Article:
Over the Hill Whore
When Cordelia & Wesley are going through the newspapers on the floor, there's a close-up of the clipping of Judy. If you pause and read the article, the bottom-most visible paragraph is repeated in both columns, complete with the typo in the word "immeadiate".
When Judy is talking to Angel as she is smoking a cigarette in their room, the cigarette grows longer and shorter between shots.
While the bookstore owner is screaming at Angel in the front of the store, you can see on the left hand bottom corner, a bit of David's hair and perhaps his hand, just before he comes up behind store owner and grabs him.
How did Judy stay inside the hotel without food and possibly water for 48 years without starving or dehydrating?
In the flashback when we see the embezzled $11,000, several of the bills are the new '96 $100 bills.
The photo Cordelia has in her hand is a little different than the close-up one she ends up handing Wes. In the far shot Angel is to the right of two men. When the camera goes in for the close-up the photo shows Angel standing between the same two men.
The newspaper clipping on Judy Kovacs says she worked at the Union National Bank, but later she tells Angel she worked at the City Trust Bank.
In the 1952 flashback, you can see the Hollywood Walk of Fame outside Denver's bookstore, with a star or two. However, the first star wasn't put down until February of 1960.
Detective: You won't mind if I just come in and take a look around then?
(Angel pretends to let him in then slams the door into his face)
Angel: Gee, guess I do mind.
Denver: Vampire wanting to slay a demon in order to help some grubby humans? I just don't get it.
Angel: To be honest, I'm not sure I do either.
Judy: I'm so sorry I killed you. Can you forgive me?
Angel: Of course.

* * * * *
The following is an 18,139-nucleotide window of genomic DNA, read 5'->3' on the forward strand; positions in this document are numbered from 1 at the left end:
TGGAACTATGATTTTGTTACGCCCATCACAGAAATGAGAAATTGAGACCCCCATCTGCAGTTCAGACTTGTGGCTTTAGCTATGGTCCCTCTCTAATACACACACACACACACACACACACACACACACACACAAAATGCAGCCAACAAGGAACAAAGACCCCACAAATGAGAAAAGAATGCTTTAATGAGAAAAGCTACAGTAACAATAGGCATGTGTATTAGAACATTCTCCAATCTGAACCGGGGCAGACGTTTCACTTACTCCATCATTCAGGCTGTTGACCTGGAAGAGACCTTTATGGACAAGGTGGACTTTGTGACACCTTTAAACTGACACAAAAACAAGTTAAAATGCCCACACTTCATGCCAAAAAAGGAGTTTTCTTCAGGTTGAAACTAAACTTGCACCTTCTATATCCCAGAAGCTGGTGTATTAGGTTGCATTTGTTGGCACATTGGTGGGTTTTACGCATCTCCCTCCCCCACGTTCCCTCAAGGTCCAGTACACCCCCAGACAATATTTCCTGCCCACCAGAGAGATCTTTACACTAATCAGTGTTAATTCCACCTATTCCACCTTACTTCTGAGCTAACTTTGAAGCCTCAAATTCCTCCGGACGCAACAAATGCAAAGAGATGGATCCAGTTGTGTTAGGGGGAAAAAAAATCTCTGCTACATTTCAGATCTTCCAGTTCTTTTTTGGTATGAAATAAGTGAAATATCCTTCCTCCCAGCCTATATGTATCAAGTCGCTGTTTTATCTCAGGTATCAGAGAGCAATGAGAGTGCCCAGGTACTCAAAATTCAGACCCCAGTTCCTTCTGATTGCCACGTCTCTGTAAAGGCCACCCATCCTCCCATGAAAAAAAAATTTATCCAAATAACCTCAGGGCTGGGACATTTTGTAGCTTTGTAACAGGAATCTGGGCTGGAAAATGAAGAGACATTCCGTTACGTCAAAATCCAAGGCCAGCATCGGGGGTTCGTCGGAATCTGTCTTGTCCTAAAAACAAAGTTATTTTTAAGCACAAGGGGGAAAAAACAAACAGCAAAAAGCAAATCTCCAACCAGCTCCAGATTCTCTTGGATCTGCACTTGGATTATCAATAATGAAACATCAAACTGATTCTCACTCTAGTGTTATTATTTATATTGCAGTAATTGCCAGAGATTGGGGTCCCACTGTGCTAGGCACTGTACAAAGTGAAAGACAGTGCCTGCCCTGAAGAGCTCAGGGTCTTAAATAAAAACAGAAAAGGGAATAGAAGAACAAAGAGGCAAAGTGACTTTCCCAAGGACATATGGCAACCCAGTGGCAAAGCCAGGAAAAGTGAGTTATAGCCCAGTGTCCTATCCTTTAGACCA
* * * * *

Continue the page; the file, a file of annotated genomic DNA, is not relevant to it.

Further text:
Wesley: I can sense it. There is a pattern here... Some force was residing at the Hyperion over the last decades, affecting staff and residents. I just fear there is no real way to...
Cordelia: A Thesulac. Paranoia demon. Whispers to its victims, feeds on their innate insecurities.
(Wesley stares, amazed)
Cordelia: (pulling a phone from behind her back) Angel wants to talk to you.
Thesulac: Well, I don't know about you but I'm stuffed! God I love people! (to Angel) Don't you? They feed me their worst and I kind of serve it right back to them, and the fear and prejudice turns to certainty and hate, and I take another bite and mmm-mmm-mmm! What a beautiful, beautiful dance! Oh, you got your feelings hurt, didn't you? See now what happens when you stick your neck out for them? They throw a rope around it! And you thought you'd made a friend. (Angel begins to walk away) News flash! You had! That's what made her the yummiest morsel of all. You reached her, buddy! Restored her faith in people. Without you she would have been just another appetizer. But you plumped her up good! Now, she's a meal that's gonna last me a lifetime! Hey, you know what? There is an entire hotel here just full of tortured souls that could really use your help. What do you say?